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When it comes to crime fiction, I'm a handicapper, not a critic. Nobody can read (much less buy) every book that comes out, so it's valuable to know some sure things going in. In writing as in boxing, contrasting styles make handicapping difficult, but even when the ring's boundary is the genre ghetto imposed by "crime fiction" critics, getting the job done is what counts.
—Andrew Vachss

Excerpts from Andrew Vachss'
"A Tout's Guide to Crime Fiction"

As originally published in Wig Wag Magazine, February 1991


The most significantly stupid (and stubbornly prevailing) myth about crime fiction is that there is The Way. This literary Tao–ism always expresses itself in the negative. The Way is established by the critic, giving rise to two essential options—the writer is attacked as deviant or dismissed as derivative.

Here's the truth: there's no one right way to do it.

And here's the proof: Martha Grimes, Walter Mosley, and Kinky Friedman. Three crime writers, each a master of separate yet overlapping territory, all unique, all winners. Critics have had little apparent effect on any of them.

When it comes to crime fiction, I'm a handicapper, not a critic. Nobody can read (much less buy) every book that comes out, so it's valuable to know some sure things going in. In writing as in boxing, contrasting styles make handicapping difficult, but even when the ring's boundary is the genre ghetto imposed by "crime fiction" critics, getting the job done is what counts.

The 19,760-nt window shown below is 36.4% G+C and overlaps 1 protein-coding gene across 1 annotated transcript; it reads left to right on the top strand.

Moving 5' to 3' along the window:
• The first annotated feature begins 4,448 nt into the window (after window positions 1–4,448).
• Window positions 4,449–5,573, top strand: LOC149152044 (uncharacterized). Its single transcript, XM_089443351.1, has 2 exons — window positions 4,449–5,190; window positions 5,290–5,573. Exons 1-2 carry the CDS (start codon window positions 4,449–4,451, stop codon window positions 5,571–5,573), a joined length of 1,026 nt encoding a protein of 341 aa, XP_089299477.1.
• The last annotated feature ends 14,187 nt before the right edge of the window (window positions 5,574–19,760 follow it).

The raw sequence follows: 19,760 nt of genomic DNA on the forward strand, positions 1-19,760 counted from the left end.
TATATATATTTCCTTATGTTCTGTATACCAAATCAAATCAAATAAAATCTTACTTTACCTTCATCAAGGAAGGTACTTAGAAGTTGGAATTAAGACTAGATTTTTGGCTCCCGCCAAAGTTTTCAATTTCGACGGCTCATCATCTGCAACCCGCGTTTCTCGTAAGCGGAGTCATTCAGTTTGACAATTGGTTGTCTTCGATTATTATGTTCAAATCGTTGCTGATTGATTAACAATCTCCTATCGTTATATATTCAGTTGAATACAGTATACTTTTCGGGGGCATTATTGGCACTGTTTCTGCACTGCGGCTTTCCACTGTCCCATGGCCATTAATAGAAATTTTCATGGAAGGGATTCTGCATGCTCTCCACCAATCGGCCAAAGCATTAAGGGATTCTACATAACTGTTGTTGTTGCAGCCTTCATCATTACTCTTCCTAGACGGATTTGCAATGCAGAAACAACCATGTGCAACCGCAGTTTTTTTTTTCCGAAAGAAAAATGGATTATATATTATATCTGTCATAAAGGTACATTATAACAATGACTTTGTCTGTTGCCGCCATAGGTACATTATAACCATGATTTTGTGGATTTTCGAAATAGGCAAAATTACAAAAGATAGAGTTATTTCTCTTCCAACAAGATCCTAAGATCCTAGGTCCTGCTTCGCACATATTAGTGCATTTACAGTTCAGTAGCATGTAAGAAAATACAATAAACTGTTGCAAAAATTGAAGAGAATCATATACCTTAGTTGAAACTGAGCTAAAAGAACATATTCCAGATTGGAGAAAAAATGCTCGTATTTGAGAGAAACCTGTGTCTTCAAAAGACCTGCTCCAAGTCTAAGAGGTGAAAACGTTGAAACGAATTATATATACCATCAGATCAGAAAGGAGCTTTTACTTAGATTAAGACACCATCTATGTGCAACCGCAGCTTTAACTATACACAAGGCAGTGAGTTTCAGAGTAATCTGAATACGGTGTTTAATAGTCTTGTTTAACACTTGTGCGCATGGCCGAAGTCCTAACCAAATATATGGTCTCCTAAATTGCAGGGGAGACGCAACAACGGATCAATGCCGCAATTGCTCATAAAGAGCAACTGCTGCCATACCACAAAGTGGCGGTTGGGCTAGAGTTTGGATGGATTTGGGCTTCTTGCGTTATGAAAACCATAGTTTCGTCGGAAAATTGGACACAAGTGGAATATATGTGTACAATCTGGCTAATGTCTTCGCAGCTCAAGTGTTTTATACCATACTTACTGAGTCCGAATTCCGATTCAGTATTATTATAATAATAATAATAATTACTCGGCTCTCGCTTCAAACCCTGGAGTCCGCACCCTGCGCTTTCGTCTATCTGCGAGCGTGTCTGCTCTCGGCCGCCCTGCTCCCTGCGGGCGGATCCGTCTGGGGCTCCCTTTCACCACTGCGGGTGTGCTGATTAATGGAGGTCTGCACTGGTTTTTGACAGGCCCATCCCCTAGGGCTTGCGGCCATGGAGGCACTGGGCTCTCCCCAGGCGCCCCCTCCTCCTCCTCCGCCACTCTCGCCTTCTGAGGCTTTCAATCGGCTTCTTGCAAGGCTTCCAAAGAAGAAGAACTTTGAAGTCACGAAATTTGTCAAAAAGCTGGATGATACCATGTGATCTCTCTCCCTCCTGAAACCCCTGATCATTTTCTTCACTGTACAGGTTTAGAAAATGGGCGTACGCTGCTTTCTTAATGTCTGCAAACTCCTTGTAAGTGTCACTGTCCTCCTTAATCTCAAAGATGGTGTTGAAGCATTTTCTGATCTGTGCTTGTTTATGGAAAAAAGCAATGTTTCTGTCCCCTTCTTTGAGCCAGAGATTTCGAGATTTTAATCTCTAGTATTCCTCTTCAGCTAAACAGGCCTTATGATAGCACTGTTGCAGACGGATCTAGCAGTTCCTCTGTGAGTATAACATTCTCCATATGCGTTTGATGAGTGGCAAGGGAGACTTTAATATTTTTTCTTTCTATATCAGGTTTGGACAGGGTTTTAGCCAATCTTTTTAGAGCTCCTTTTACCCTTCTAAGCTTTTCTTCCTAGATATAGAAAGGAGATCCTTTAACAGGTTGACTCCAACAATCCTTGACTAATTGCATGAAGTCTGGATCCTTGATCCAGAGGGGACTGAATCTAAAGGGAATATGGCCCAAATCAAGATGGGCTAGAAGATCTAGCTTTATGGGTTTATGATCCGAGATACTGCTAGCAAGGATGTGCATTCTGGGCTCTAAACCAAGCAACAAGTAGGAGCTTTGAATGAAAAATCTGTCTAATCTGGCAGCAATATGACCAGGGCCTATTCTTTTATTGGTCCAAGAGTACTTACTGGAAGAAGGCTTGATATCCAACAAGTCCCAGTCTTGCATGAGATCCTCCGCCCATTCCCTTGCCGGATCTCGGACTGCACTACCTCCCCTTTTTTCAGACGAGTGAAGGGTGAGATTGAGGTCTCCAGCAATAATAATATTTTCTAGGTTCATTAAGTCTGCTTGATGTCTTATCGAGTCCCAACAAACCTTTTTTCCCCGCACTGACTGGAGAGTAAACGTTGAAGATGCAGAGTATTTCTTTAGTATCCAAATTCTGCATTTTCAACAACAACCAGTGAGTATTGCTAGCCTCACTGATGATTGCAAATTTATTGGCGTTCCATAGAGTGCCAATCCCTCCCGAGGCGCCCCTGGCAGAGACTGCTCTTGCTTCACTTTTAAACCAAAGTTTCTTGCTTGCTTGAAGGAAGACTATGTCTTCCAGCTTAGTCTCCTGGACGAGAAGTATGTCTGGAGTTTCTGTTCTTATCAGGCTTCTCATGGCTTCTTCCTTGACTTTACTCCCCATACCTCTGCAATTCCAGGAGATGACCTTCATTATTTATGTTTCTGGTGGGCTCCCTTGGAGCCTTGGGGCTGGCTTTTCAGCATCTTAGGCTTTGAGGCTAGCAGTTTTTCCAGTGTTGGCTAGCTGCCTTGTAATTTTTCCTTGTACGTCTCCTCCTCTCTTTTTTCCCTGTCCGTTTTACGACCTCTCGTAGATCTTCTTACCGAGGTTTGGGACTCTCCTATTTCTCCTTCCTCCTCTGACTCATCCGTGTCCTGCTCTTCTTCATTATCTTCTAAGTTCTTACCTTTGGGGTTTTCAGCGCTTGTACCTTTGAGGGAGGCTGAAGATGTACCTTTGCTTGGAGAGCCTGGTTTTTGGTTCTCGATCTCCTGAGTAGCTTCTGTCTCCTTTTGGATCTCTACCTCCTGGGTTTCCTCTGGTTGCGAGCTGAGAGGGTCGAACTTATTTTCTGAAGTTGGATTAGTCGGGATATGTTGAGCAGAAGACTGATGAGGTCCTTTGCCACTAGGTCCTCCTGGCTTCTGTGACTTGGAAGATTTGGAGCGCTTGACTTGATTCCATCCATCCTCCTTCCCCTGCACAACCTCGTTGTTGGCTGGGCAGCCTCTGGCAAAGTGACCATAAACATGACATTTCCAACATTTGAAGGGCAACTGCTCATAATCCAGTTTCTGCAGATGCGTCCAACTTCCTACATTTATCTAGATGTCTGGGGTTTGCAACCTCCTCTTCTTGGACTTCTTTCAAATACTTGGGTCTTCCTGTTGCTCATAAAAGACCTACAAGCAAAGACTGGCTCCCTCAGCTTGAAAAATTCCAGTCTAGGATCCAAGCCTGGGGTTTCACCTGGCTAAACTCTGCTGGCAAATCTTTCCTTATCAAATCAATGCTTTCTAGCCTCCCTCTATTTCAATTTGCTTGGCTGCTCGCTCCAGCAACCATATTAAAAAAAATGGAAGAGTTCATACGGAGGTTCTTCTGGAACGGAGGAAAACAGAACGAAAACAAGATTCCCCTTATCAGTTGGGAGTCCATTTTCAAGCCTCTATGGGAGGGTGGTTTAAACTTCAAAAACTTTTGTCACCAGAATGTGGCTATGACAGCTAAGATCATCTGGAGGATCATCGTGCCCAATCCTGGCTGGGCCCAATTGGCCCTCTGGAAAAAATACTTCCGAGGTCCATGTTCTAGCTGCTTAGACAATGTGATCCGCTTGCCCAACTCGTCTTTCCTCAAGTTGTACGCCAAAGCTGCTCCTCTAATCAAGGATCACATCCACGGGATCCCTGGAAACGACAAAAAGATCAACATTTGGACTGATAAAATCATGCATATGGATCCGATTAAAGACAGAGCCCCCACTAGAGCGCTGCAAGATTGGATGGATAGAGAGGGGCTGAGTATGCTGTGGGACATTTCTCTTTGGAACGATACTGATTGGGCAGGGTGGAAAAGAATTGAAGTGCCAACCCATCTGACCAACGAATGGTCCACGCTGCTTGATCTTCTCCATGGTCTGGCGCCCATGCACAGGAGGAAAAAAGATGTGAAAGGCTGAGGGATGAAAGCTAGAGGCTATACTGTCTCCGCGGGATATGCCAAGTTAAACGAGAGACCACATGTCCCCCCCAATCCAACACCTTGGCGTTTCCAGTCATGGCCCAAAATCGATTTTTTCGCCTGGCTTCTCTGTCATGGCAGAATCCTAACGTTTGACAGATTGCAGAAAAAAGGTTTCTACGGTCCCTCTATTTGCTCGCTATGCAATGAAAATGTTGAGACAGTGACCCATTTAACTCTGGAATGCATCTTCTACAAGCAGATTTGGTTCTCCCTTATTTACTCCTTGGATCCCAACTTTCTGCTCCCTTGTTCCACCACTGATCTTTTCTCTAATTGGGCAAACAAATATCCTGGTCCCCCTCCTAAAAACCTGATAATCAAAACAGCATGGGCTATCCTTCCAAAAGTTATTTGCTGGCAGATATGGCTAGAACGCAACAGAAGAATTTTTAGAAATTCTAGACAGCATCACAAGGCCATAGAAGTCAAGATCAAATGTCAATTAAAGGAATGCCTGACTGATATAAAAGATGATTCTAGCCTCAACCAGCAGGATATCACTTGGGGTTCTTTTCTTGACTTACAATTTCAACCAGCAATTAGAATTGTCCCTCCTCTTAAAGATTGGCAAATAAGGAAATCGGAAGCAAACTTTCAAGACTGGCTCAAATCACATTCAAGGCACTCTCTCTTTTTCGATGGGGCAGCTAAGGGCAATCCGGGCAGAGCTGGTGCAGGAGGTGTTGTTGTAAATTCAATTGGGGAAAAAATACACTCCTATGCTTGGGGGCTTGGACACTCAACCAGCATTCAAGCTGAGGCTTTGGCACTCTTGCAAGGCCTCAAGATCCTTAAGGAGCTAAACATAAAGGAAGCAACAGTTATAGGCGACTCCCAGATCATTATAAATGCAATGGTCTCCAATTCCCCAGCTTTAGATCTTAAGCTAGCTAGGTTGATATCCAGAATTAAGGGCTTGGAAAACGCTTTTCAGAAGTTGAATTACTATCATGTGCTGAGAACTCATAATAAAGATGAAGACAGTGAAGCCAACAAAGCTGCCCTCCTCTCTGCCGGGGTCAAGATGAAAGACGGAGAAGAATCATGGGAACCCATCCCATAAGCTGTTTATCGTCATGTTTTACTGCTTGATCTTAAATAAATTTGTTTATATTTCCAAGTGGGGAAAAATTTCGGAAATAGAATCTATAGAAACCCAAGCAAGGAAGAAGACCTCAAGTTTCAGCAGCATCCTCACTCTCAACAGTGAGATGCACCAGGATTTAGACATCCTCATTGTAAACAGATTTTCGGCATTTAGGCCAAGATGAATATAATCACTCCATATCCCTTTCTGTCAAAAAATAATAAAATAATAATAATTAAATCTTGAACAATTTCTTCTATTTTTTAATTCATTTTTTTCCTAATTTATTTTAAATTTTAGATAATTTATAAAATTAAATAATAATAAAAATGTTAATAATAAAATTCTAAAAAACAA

Walter Mosley is the dancer of this group, all sweet moves and counterpunches, slipping and stinging, well within himself. The action in Devil in a Blue Dress (Norton; $18.95), his first novel, is a screw–thread helix around the central character. It takes Mosley just two perfect sentences to tell you about him:

I had spent five years with white men, and women, from Africa to Italy, through Paris, and into the Fatherland itself. I ate with them and slept with them, and I killed enough blue–eyed young men to know that they were just as afraid to die as I was.

Kinky Friedman drops his hands, mugs for the crowd, advances obscene propositions to the girl who holds up the cards between rounds. Typical is this series of one–liners from Musical Chairs (William Morrow; $18.95):

He had a tavern tan and it appeared as if he'd been sleeping in his hat and coat for a couple of years. He had no facial hair except for a rather evil–looking "white man-hater" that grew from his lower lip like a black orchid and made him look like a drunk who missed the mark on Ash Wednesday.

Martha Grimes is an illusionist, working the edges with sublime subtlety, never showing all her moves until just before they stop the bout—on cuts. Who else would have her detective protagonist, in The Old Silent (Little, Brown; $18.95), actually witness the murder he has to solve?